Lone Ranger Is Not Just A Movie (cultural appropriation/racism)

Why The Lone Ranger is Not Just a Movie By Michelle Shining Elk

Why “The Lone Ranger” is Not “Just” a Movie, By Michelle Shining Elk

It keeps being said about the upcoming movie “The Lone Ranger”, “it’s just a movie,” it’s not going to “change the world.” 

Well, I wish that were true and I wished this were JUST about “a movie.” But sadly, it goes deeper and farther back than many realize, or have taken the time to think about, especially when considering how we, as Indian people, are perceived by mainstream society and the perpetual time warp we are stuck in because of how we continue to be portrayed in film and television.  

It’s all about framing and I advocate re-framing the negative images. Framing…what do I mean? Framing can be subtle or invisible, harmful stereotypes or perceptions that cause problems that are more overt that manifest themselves in all degrees of subtlety. How is the damage done – because all of these things are embedded in the public psyche and roll into our modern day existence and continue to be seen everywhere. We are trapped in a muddy time warp and defined by stereotypes and historical images that are NOT accurate by any stretch of the imagination. The “Injun say how!” way Depp delivers his character “Tonto” is NOT helping, no matter how much “courting” he and Disney are doing to get “in good with the Indians.” 

Any group that has an interest in obtaining or achieving success in the world, at large, understands that portrayals have consequences. Hollywood continues to portray American Indian people in ways that perpetuate damaging stereotypes and inaccurate depictions of who we are and that, in turn, affects all outside interactions, perceptions and understandings that mainstream has of us – worldwide. Lost and seemingly unknown is the fact that we are current, educated, relevant, multi-dimensional people and tribal nations, and NOT the images, symbols, portrayals or caricatures that exist and constantly used in film and television to define us. 

This is about the baggage, the Hollywood baggage we can’t seem to ditch. The baggage that, has for decades, created inaccurate perceptions of who we are as the first people of the Nation. Baggage we have been trying to dump for years.

Hollywood caters to popular culture – popular culture is comprised of predominantly members of the majority (we are not in this mix, just so you know). In this, Hollywood has, and continues to, propagate misinformation, skewed perspectives and inappropriate depictions of who we truly are as NDN people.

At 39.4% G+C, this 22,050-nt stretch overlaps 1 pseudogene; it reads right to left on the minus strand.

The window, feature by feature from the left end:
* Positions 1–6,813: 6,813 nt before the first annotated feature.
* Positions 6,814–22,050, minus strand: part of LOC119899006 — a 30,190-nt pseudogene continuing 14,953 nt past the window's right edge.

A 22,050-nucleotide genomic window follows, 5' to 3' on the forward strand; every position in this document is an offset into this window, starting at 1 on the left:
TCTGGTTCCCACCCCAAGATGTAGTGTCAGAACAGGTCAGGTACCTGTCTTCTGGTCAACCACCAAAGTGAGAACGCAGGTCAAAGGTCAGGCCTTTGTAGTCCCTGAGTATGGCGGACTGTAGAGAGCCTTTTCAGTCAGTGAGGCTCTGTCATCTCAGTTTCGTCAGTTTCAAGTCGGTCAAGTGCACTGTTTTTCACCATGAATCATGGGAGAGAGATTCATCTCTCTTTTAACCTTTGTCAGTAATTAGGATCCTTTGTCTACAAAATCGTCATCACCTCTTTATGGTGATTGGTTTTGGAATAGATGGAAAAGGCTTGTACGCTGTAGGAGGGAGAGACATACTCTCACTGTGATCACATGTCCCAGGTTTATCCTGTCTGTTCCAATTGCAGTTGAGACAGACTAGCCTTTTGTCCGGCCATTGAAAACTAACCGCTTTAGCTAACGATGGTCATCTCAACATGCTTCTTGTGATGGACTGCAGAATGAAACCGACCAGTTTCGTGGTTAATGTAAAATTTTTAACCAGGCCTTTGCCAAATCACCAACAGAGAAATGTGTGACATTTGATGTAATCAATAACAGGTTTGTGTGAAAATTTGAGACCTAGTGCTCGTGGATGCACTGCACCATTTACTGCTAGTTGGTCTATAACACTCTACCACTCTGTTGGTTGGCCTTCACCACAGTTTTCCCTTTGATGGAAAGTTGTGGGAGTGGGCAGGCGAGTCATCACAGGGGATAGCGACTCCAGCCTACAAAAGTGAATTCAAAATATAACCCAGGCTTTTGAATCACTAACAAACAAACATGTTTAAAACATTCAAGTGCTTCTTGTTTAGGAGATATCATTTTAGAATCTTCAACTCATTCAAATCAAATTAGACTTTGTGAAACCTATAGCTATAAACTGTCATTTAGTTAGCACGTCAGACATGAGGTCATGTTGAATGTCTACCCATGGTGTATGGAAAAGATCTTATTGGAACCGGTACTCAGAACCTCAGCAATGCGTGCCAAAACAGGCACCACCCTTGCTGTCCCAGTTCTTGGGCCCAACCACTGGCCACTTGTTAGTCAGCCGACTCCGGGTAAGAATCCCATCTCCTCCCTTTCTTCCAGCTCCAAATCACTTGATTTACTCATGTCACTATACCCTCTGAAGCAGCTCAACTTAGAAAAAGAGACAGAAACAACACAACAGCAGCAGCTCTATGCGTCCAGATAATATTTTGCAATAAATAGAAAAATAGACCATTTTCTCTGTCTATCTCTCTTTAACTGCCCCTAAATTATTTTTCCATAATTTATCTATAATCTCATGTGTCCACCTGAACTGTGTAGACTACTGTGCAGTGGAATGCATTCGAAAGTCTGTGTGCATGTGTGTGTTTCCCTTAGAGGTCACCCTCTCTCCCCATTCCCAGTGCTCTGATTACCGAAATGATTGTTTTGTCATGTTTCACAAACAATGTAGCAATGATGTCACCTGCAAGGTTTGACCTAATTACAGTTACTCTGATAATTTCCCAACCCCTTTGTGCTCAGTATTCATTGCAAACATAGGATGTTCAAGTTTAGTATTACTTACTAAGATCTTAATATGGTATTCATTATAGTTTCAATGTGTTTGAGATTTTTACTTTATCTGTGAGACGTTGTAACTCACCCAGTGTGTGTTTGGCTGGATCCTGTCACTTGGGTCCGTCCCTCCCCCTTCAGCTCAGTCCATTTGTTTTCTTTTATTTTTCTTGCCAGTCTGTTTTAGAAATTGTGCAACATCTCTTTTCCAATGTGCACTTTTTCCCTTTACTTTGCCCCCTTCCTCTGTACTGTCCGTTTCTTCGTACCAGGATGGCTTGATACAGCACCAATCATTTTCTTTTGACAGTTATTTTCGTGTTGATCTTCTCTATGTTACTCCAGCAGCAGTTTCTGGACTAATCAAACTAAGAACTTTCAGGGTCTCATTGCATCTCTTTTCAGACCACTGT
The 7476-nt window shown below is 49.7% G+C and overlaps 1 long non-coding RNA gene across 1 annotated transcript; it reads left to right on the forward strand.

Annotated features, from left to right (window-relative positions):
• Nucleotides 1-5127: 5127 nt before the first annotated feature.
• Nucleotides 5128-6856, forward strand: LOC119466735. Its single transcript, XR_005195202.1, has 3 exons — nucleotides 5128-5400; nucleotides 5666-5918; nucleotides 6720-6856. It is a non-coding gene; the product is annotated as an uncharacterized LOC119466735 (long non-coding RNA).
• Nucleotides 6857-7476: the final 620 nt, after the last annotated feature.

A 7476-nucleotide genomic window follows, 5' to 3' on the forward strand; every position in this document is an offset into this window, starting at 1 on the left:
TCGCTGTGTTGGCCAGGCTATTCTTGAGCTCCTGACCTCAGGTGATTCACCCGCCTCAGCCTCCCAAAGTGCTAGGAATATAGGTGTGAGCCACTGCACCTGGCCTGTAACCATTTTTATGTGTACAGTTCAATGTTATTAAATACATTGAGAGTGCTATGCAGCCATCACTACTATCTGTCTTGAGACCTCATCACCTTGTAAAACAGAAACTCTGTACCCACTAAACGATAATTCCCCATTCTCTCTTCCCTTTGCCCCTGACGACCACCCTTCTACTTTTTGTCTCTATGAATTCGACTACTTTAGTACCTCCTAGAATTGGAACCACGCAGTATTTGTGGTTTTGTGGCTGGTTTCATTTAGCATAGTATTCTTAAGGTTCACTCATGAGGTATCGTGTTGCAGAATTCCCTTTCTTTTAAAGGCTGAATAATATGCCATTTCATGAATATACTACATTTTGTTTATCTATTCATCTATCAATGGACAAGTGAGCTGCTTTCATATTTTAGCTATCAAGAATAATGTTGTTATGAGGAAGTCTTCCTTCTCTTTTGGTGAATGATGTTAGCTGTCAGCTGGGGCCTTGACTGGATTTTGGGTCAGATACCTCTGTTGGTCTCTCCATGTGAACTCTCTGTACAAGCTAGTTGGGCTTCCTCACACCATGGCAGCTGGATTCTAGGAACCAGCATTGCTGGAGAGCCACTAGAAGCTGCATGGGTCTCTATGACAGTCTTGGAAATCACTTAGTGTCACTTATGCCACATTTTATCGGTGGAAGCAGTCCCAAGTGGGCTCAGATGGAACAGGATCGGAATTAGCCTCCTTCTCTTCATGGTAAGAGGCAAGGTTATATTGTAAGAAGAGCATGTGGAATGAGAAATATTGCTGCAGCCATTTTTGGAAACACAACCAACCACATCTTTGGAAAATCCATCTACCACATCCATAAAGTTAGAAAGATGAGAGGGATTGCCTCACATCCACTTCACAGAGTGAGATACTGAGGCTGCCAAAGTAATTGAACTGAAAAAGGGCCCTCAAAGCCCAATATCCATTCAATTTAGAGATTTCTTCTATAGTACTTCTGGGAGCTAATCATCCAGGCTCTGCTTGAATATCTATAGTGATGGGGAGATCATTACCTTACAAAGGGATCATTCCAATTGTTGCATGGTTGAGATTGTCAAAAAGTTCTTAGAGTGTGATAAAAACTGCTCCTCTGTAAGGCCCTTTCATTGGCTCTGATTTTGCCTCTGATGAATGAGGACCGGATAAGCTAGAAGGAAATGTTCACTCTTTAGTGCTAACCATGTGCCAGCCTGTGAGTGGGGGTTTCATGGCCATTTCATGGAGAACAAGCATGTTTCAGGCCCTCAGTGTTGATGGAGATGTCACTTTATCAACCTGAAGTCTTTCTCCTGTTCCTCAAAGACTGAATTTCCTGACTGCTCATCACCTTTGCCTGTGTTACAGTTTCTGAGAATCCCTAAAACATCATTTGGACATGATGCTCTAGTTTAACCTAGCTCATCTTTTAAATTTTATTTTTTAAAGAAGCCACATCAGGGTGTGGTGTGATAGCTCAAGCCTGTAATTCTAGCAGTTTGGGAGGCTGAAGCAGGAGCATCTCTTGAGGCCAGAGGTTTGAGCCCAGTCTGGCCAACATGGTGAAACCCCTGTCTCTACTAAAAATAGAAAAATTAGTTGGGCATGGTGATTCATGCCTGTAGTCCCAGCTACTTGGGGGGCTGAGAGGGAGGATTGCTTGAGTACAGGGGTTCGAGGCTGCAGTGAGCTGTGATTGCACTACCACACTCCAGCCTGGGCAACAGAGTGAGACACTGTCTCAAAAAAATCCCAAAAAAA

What’s the big deal you might ask? Well, the big deal is that we continue to end up being defined by inaccurate depictions and skewed perspectives because the members of the majority (the group that doesn’t include us) internalizes the misinformation and depictions as fact and the way things are (when it’s completely not the way things are), because they do not know any better. It’s a sad fact, but true.

It’s time we change the public paradigm about who we are — the one shaped by Hollywood and non-Natives. People keep saying, “It’s JUST a movie”. Well, I’m not JUST an Indian willing to accept perpetuating damaging stereotypes for the sake of “JUST A MOVIE”. Depp made promises that he would move away from damaging stereotypes and provide a more well-rounded “Tonto” but he failed and regardless of what anyone wants to say, or thing, Depp’s been driving this bus since the day he became an Executive Producer and took the film off the “dead” projects shelf.

Some say “It’s a new era, modern day movie, made to entertain…get over it.”

I say, “Yes, it is a new era, modern day movie, but when is our cultural group going to stop being the entertainment?” It’s a new era, but yet we continue to face, and be forced to deal with these old problems. When is enough, enough?  

It’s time that we place ourselves into the American society equation as a contemporary force and as a people of interest that is nothing like the damaging stereotypical images and depictions that continue to define us.